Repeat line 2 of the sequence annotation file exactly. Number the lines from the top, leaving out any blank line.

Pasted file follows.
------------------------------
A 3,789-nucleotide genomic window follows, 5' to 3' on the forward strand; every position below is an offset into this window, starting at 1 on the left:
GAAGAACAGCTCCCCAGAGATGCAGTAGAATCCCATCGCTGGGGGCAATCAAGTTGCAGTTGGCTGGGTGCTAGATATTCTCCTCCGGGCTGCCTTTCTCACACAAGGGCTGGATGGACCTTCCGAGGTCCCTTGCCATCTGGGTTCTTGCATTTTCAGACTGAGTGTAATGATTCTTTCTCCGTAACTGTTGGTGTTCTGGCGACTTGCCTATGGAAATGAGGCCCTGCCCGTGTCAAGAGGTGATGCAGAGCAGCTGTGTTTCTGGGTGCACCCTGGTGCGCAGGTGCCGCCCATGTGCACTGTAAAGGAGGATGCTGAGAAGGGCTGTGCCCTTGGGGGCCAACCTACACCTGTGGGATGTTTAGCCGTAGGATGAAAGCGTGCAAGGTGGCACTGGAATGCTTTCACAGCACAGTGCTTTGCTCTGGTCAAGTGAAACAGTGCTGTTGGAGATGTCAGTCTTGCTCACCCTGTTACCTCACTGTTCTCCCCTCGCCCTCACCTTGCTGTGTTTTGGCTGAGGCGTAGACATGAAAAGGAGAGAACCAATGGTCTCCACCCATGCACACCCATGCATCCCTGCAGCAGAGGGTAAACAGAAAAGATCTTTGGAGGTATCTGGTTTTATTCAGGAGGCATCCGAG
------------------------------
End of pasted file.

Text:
GAAGAACAGCTCCCCAGAGATGCAGTAGAATCCCATCGCTGGGGGCAATCAAGTTGCAGTTGGCTGGGTGCTAGATATTCTCCTCCGGGCTGCCTTTCTCACACAAGGGCTGGATGGACCTTCCGAGGTCCCTTGCCATCTGGGTTCTTGCATTTTCAGACTGAGTGTAATGATTCTTTCTCCGTAACTGTTGGTGTTCTGGCGACTTGCCTATGGAAATGAGGCCCTGCCCGTGTCAAGAGGTGATGCAGAGCAGCTGTGTTTCTGGGTGCACCCTGGTGCGCAGGTGCCGCCCATGTGCACTGTAAAGGAGGATGCTGAGAAGGGCTGTGCCCTTGGGGGCCAACCTACACCTGTGGGATGTTTAGCCGTAGGATGAAAGCGTGCAAGGTGGCACTGGAATGCTTTCACAGCACAGTGCTTTGCTCTGGTCAAGTGAAACAGTGCTGTTGGAGATGTCAGTCTTGCTCACCCTGTTACCTCACTGTTCTCCCCTCGCCCTCACCTTGCTGTGTTTTGGCTGAGGCGTAGACATGAAAAGGAGAGAACCAATGGTCTCCACCCATGCACACCCATGCATCCCTGCAGCAGAGGGTAAACAGAAAAGATCTTTGGAGGTATCTGGTTTTATTCAGGAGGCATCCGAG